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Phoenix reclinata (Wild date palm)

Wildedadelboom [Afrikaans]; iSundu [Xhosa]; liLala [Swazi]; Mutzhema, Mutshema, Mutshevho [Venda]

Life > eukaryotes > Archaeoplastida > Chloroplastida > Charophyta > Streptophytina > Plantae (land plants) > Tracheophyta (vascular plants) > Euphyllophyta > Lignophyta (woody plants) > Spermatophyta (seed plants) > Angiospermae (flowering plants) > Monocotyledons > Order: Arecales > Family: Arecaceae > Genus: Phoenix

Phoenix reclinata (Wild date palm) Phoenix reclinata (Wild date palm)

Phoenix reclinata in fruit on the Zambian side of Victoria Falls. [photo Helen Pickering , Flora of Zimbabwe]

Phoenix reclinata, Mozambique. [photo John E. Burrows ]

Phoenix reclinata (Wild date palm)

Phoenix reclinata, Victoria Falls National Park, Zimbabwe. [photo Bart Wursten , Flora of Zimbabwe]

This palm is in the same genus as the Date palm and its fruit are similar to the latter except smaller and lacking the thick flesh. It grows to a height of usually 3-6 m although trees can reach 10 m high. It has a very characteristic growth-form with several trunks originating from a common base with the lateral trunks leaning far over but curving upwards terminally.

Distribution and habitat

The native distribution of this species extends from tropical Africa southwards down the east coast of southern Africa to the Bathurst district in the Eastern Cape. Within southern Africa is is native to northern Namibia, northern Botswana, Zimbabwe, Mozambique, Swaziland, Limpopo, Mpumalanga, KwaZulu-Natal and the Eastern Cape.  Trees usually grow along river banks in low-lying open grassland (Palgrave and Palgrave 2002).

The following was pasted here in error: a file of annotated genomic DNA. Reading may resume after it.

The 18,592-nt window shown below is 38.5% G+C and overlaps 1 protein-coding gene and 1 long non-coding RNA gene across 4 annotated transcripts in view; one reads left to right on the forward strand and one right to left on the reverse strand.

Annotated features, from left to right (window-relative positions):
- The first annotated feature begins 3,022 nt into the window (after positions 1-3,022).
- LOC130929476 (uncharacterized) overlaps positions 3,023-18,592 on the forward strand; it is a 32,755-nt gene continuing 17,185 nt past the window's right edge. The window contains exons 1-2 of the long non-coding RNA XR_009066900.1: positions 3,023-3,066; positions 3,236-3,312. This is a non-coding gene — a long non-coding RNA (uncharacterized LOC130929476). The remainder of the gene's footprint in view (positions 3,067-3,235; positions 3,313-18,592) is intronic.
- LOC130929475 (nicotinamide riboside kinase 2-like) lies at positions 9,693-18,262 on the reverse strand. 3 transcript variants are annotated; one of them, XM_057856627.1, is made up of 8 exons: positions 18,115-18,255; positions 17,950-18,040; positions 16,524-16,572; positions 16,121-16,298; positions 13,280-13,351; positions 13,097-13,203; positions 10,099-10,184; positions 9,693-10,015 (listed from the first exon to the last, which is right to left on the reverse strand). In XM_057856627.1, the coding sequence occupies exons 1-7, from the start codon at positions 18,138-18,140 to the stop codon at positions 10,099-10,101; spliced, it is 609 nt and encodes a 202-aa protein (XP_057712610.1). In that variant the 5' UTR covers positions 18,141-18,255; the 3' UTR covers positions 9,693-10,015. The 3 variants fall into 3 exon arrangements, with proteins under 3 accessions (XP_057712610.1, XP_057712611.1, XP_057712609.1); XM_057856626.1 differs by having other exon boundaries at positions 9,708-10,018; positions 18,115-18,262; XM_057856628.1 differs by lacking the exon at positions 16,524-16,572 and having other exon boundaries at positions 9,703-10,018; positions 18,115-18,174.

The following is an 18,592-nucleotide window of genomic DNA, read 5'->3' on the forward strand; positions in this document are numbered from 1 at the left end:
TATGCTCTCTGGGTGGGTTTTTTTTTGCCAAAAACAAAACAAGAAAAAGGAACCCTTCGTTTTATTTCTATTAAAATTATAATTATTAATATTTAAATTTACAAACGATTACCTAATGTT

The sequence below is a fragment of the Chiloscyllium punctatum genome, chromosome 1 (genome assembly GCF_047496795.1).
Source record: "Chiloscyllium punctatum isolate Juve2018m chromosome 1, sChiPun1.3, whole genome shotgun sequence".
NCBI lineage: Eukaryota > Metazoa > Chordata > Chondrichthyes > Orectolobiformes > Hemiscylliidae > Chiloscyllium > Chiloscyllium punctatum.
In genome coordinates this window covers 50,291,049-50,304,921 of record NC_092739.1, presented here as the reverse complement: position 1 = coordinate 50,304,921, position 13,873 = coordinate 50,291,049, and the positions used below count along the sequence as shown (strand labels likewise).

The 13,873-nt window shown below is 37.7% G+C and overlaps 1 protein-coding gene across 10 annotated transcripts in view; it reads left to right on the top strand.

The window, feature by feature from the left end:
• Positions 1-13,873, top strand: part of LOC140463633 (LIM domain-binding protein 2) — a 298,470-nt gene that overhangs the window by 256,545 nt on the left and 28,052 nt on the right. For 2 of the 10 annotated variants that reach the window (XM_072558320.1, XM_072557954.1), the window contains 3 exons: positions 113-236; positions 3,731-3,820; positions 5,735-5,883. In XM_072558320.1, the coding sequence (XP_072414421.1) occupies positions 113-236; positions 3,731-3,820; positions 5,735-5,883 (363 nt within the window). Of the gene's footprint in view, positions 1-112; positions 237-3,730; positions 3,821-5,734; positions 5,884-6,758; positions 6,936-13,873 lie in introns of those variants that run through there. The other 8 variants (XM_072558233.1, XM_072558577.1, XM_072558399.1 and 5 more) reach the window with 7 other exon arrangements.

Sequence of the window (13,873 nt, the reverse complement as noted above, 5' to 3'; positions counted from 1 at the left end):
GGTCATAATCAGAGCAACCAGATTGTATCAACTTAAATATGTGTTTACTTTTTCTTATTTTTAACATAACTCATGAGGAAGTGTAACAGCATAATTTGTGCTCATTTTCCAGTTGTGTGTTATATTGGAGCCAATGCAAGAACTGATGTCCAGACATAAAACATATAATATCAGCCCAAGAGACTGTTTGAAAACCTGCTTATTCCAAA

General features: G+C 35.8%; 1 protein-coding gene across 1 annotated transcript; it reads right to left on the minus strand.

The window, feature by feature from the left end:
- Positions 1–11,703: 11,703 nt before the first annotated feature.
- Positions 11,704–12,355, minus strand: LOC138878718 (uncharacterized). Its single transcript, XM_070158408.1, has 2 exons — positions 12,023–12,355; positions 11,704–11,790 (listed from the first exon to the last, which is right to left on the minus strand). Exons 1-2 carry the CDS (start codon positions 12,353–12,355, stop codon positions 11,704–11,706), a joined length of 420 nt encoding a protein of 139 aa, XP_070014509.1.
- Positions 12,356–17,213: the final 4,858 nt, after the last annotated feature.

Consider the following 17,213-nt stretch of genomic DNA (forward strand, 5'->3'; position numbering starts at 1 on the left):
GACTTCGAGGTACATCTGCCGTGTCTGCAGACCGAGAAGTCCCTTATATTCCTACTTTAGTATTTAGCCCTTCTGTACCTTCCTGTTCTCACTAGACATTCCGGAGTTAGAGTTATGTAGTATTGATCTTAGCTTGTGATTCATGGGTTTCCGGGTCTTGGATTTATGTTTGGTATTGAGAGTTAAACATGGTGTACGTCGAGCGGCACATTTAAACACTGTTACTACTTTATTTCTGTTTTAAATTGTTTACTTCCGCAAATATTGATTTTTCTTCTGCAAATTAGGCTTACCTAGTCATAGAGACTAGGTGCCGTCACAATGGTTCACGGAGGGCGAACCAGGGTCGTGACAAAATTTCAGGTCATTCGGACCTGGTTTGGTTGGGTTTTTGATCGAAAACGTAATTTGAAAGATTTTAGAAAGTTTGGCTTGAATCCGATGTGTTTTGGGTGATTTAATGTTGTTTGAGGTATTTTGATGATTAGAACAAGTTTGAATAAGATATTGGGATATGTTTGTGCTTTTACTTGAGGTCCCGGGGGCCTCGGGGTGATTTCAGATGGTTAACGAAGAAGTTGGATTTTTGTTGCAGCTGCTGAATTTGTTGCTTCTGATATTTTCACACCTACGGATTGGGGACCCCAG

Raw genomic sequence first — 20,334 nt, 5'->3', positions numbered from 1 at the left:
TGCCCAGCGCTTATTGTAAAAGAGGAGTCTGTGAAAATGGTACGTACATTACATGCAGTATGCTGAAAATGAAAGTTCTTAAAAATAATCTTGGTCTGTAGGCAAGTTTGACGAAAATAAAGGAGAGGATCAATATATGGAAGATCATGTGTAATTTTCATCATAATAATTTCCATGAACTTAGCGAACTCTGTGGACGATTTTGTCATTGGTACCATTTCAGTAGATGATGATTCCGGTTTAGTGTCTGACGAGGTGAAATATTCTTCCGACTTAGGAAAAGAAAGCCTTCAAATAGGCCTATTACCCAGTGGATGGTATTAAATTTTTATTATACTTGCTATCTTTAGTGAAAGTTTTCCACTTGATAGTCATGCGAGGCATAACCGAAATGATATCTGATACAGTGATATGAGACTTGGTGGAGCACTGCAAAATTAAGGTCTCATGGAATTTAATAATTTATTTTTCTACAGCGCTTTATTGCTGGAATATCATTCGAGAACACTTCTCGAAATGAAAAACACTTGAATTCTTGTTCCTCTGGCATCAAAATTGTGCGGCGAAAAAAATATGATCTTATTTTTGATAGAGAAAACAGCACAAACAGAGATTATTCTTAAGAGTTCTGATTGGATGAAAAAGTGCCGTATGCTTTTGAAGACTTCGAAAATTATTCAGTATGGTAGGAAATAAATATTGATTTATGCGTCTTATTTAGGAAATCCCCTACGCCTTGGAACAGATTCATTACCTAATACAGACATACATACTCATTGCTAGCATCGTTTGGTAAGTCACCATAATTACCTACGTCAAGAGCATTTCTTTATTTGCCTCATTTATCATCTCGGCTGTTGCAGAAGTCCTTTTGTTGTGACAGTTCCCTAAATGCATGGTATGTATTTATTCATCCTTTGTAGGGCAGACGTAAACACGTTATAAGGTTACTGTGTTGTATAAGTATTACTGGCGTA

Ecological interactions


  • Fruit are edible and unsurprisingly taste rather like dates.
  • The sap is tapped by local people to make palm wine. The tapping is usually done from the flower stalk just before flowering commences when sap flow is at its height (Palgrave and Palgrave 2002).
  • Brushes and brooms are made from stem fibres.
  • In Kosi Bay (KwaZulu-Natal), the midribs of leaves are used to make fish kraals.
  • The apices of young stems are eaten.
  • Baskets are made from the leaves.
  • Spines on the base of the leaves are evidently used medicinally (how)?
  • Commonly grown as a garden ornamental tree. For instance there are a number of trees in the Company Gardens in Cape Town and Arderne Gardens in the Cape Town suburb of Claremont.


  • Palgrave, K.C. and Palgrave, M.C. 2002. Trees of Southern Africa. 3rd Edition. Struik Publishers, Cape Town.
  • Palmer, E. and Pitman, N. 1972. Trees of Southern Africa covering all known indigenous species in the Republic of South Africa, South-West Africa, Botswana, Lesotho and Swaziland. Volume 1. A.A. Balkema, Cape Town.
  • van Wyk, B. and van Wyk, P. 1997. Field Guide to Trees of Southern Africa. Struik Publishers, Cape Town.

Text by Hamish Robertson

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